But Jonathan Karl, the program’s co-anchor and chief Washington correspondent, doubled down on the question — asking Wolf if he knew it would be used at the Republican National Convention.
Wolf replied: “No.”
Wolf added: “We had a number of USCIS employees there, as they do every naturalization ceremony, making sure that that ceremony goes off without a hitch. They were giving that oath of allegiance to those individuals there. And again, we’ll continue to do that, because that’s our mission at the department.”
On Tuesday, viewers of the Republican National Convention saw a ceremony filmed at the White House that featured Trump observing the swearing-in of five new U.S. citizens, and congratulating the participants. Subsequent press reports indicated that the new citizens didn’t know their ceremony would be used as part of the RNC.
Wolf’s comments came after DHS employees received an email Thursday reminding them not to engage in “partisan political activity.”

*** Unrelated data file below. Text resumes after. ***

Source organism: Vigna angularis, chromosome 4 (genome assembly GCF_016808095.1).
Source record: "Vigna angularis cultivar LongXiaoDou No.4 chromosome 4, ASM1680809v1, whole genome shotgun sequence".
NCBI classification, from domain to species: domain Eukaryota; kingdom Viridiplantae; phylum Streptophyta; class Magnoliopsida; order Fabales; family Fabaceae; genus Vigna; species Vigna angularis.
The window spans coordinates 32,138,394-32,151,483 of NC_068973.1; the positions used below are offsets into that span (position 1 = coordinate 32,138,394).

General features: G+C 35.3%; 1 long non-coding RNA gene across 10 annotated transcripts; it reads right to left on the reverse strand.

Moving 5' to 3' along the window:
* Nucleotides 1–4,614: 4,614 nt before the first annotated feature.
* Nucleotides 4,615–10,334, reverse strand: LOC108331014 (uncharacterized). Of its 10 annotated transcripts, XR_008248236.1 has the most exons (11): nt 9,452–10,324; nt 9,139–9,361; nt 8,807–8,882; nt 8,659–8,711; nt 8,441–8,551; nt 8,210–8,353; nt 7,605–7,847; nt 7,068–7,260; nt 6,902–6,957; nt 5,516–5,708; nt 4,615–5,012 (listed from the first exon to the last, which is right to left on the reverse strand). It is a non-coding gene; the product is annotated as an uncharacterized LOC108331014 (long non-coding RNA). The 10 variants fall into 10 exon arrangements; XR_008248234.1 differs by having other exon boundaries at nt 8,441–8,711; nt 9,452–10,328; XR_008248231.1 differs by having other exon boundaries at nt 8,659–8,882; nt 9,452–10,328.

The email was to serve as a reminder of the Hatch Act, a 1939 law which prohibits most employees of the executive branch from participating in political activities. A department spokesperson said such reminders are sent out frequently to employees during election season.
Democrats called for an investigation into Wolf’s potential violation of the Hatch Act.
House Homeland Security Chair Bennie Thompson (D-Miss.) wrote in a letter to the Office of Special Counsel that the broadcast was “an unprecedented politicization of the naturalization ceremony — an official function of the Department of Homeland Security.”
“Mr. Wolf’s participation appears to constitute engaging in political activity while acting in an official capacity,” the letter read.